As George Soros said ”Once we realize that imperfect understanding is the human condition, there is no shame in being wrong, only in failing to correct our mistakes.”
Every once in a while, it is fun to zoom out and take a look at the world outside crypto, which is, to put it mildly, quite immense, and which fact, to put it not so mildly, sadly lost on quite a few crypto arrivistes.
Last week, in some of the research we were looking into, we stumbled upon some interesting analysis on the state of global pension plans (the pension plans of the developed world that can afford such luxuries at any rate). The 30,000 foot view of course is fairly well known - better access to increasingly better healthcare resulting in populations living longer across most of the developed world, combined with inadequate savings for retirement, and high personal and governmental debts.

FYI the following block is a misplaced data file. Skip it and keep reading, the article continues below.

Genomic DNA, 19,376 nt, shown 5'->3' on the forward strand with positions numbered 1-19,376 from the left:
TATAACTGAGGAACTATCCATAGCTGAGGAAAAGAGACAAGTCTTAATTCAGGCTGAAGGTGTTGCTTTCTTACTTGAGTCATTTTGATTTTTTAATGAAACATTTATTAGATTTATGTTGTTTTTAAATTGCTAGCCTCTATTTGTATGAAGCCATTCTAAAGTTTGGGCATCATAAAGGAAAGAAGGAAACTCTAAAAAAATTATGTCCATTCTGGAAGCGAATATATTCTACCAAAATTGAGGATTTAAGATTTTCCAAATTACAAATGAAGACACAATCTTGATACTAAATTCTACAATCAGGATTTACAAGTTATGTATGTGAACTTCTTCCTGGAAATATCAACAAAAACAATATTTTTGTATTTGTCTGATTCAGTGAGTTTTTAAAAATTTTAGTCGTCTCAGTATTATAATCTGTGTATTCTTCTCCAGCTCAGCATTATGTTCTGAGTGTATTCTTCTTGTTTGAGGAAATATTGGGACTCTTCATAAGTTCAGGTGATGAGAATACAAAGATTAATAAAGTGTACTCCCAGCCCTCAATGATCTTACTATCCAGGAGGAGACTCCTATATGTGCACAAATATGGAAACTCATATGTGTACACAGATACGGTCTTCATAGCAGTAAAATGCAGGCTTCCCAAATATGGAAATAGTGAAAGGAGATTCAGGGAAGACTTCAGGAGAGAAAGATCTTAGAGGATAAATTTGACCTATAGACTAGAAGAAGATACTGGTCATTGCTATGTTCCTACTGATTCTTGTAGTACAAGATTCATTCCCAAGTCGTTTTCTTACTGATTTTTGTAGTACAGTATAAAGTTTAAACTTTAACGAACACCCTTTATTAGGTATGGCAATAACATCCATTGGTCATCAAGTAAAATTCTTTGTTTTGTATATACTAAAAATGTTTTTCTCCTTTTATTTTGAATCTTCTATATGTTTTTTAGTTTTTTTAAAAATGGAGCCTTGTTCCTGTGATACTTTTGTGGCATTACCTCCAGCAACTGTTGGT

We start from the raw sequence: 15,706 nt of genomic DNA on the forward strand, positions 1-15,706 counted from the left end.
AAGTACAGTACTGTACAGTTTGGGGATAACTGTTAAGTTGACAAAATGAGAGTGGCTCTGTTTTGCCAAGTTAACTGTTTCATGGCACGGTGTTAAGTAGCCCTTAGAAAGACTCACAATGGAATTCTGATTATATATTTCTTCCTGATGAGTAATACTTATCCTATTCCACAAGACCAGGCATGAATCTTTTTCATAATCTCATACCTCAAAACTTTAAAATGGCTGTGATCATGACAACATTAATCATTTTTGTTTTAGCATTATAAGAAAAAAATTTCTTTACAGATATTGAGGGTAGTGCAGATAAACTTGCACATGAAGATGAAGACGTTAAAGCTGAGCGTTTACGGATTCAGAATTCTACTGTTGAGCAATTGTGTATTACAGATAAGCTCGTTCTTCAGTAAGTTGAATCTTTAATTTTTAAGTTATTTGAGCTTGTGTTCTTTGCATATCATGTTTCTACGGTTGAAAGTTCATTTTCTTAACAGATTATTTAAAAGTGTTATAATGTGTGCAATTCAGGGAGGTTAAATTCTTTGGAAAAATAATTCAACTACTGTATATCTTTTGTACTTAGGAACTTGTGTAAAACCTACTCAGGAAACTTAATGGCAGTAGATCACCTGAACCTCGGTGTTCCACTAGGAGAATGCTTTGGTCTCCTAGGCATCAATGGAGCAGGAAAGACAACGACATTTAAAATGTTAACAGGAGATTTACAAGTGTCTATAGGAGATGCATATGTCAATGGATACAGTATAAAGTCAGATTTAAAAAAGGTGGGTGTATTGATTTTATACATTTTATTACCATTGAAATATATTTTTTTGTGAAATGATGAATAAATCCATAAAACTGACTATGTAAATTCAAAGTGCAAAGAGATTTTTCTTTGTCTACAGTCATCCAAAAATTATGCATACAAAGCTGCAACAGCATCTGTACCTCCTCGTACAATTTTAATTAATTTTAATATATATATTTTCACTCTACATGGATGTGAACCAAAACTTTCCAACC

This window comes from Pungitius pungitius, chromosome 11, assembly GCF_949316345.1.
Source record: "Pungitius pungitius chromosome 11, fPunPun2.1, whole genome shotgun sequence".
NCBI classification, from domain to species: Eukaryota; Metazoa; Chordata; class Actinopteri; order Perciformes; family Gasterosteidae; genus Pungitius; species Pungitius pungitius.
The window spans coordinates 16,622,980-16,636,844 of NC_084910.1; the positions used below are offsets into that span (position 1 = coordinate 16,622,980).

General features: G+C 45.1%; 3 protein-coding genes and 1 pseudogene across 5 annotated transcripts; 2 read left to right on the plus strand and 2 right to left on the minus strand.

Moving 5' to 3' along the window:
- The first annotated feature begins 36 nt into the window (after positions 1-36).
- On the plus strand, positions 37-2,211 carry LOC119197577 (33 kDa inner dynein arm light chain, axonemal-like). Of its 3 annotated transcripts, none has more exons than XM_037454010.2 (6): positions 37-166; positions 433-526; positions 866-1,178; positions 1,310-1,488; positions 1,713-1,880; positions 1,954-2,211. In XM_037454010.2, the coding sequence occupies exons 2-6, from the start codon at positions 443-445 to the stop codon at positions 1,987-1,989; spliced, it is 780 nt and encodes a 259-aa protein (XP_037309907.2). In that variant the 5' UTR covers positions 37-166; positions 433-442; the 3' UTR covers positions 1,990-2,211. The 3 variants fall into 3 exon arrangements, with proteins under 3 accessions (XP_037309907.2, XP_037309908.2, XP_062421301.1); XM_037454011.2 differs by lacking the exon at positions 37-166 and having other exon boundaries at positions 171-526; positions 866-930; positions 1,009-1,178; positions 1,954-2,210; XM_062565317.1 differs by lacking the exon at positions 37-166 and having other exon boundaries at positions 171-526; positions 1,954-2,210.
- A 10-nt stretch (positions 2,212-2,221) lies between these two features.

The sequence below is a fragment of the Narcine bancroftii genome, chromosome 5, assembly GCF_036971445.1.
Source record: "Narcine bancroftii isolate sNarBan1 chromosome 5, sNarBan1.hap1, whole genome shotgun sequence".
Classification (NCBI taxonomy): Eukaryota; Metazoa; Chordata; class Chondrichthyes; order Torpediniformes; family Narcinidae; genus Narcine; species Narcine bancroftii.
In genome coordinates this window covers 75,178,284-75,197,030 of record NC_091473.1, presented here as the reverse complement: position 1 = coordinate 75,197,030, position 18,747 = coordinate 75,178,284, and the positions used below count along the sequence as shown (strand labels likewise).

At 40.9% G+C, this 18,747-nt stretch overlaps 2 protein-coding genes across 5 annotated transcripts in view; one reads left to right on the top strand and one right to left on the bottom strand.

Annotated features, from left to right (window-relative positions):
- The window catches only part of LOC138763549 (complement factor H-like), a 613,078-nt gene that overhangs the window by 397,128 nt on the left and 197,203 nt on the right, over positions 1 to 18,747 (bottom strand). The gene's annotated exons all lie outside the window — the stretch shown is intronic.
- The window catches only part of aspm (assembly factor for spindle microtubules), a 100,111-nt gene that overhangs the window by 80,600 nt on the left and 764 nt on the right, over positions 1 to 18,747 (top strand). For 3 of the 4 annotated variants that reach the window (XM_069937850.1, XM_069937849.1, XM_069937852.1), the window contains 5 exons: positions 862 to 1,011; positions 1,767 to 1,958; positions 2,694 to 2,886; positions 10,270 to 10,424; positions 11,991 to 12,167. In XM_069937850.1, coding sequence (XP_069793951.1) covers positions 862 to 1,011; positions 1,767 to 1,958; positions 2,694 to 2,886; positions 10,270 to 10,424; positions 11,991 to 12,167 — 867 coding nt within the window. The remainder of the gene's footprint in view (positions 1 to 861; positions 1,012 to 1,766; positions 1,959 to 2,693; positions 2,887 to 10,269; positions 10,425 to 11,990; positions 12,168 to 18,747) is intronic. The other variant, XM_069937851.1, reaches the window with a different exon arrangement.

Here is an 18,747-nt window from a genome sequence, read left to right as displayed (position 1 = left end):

The state of the global pension funds seems to be growing worse with every passing year. Pension funds are the 800-pound gorillas of the institutional investment universe, with over $40 trillion in AUM. By comparison, the total capital managed by hedge funds globally stands at $3.2 trillion. Pension fund managers are highly risk averse by default, as they need to meet future obligations (pension payouts) with a high degree of certainty. For this very reason, pension fund investments are heavily skewed towards ‘safe’ assets such as bonds and stocks, with a portion invested in a catchall bucket termed ‘alternatives’; this could contain anything from tracts of forests in Canada, Lithium deposits in Argentina to traditional venture capital, private equity, real estate and other such traditional alternatives.